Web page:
Recording of the Week,
Golden Valley is Now
One of my first reviews for Presto was of Craig Taborn and Vijay Iyer’s The Transitory Poems on ECM, a brilliant series of intense improvisations for two pianos that alluded to twentieth-century classical as much as jazz. A casual listen it most certainly wasn’t, so it’s good to hear Mr Taborn lightening up for Golden Valley is Now, a pop-influenced project with his childhood friends Reid Anderson (bass) and Dave King (drums). Anderson and King are best known as two-thirds of The Bad Plus (alongside pianist Ethan Iverson) - one of the most vibrant jazz groups of the past 30 years - and all three clearly have a deep love for pop, judging by the day-glo sounds pouring out of this record.
The opening track City Diamond reminds me of Kraftwerk’s Computer Love more than anything jazz. It’s not long before King starts adding tasty electronic drum fills, and I can imagine Taborn and his keyboard racks magisterially rising through the dry ice as he adds new glistening pads to the grandiose repeated chord sequence. Then Sparklers and Snakes deflates the pomp with a good-natured little incidental piece that could come from a kids cartoon. Song One is more post-rock, with Kid A-style distortion aplenty, making me think they could easily invite Thom Yorke to guest on vocals someday.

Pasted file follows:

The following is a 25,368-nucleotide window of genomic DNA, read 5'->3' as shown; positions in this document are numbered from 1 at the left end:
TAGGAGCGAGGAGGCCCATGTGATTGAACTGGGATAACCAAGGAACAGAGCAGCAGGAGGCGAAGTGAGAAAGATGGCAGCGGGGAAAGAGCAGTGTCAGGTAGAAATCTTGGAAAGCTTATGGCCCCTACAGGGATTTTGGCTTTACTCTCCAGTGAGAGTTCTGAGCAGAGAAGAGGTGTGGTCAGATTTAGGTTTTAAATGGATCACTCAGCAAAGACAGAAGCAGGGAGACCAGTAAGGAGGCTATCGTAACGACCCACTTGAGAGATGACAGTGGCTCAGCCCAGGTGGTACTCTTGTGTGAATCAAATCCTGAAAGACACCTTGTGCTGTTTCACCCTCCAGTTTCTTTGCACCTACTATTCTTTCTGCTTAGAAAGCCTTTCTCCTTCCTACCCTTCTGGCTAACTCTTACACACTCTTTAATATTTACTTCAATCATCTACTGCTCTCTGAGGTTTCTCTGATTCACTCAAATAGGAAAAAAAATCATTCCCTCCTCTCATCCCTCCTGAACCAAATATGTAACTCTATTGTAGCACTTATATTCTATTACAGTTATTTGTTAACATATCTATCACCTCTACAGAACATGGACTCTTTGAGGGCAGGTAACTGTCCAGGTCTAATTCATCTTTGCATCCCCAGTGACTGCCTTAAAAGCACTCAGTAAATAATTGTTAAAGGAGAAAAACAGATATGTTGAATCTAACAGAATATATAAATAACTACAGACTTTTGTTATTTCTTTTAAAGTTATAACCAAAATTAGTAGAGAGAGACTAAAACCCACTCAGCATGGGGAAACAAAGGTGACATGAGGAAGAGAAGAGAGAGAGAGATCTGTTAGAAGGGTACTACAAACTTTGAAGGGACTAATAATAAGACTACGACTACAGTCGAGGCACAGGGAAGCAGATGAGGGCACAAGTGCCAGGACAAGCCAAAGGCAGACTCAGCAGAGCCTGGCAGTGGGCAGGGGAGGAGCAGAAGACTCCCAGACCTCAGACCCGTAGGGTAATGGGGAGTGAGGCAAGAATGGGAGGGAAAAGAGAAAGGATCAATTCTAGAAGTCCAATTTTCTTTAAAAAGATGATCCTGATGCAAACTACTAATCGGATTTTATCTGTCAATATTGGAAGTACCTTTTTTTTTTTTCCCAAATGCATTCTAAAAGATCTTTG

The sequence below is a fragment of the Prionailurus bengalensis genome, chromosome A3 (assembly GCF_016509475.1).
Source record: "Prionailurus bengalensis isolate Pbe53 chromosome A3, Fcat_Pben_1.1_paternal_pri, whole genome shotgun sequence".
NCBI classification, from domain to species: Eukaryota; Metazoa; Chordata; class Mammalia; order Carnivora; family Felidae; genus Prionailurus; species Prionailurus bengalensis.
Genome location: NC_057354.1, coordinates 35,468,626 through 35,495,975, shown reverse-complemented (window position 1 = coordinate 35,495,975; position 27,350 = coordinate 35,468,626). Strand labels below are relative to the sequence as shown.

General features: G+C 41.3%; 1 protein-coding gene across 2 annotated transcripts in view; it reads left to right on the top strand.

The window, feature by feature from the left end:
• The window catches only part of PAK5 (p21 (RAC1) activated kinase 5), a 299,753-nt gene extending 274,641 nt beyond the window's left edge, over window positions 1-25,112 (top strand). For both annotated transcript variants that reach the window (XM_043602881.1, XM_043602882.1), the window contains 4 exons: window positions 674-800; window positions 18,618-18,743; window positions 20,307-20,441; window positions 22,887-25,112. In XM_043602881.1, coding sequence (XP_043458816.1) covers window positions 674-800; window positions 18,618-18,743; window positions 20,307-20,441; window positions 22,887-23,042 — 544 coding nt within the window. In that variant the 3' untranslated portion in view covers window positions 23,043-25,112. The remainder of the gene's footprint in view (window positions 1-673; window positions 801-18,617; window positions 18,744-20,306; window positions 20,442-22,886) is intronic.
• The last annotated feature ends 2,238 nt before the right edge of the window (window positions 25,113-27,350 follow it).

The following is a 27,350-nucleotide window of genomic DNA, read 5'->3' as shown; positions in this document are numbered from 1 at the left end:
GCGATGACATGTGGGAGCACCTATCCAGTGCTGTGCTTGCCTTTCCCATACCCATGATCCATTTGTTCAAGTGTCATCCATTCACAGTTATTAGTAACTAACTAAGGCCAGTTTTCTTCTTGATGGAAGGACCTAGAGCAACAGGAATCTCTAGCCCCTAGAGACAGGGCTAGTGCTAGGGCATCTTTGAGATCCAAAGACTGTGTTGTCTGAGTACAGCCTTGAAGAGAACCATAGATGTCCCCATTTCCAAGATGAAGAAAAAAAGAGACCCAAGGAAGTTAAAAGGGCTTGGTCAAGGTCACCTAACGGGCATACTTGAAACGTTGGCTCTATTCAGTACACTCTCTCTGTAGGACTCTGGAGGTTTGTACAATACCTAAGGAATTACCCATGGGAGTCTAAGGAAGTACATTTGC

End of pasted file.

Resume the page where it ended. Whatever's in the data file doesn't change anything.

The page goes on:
It’s nice to hear a brilliant improviser like Taborn chill out for a change, and you could almost charge him with putting his feet up and slacking off at points, so rudimentary are some of his synth lines. But therein lies the charm. And this isn’t a one man show – check out King’s splashy cymbals on High Waist Drifter, which could be The Munsters theme tune played by a bunch of know-it-all high-school muso nerds. In fact, that’s exactly what it is (don’t miss the fab drum and bass breakdown towards the end). Taborn’s rippin’ off Kraftwerk again on Polar Heroes allowing us to focus on Anderson’s lyrical bass work, whilst Solar Barges is a personal highlight, and representative of what the album does so pleasantly throughout: conjuring (in my mind at least) visions of sunlight on snow, blue skies, optimism and joy. It’s just the right side of po-faced too – it takes itself seriously enough, but never at the expense of friends having fun together.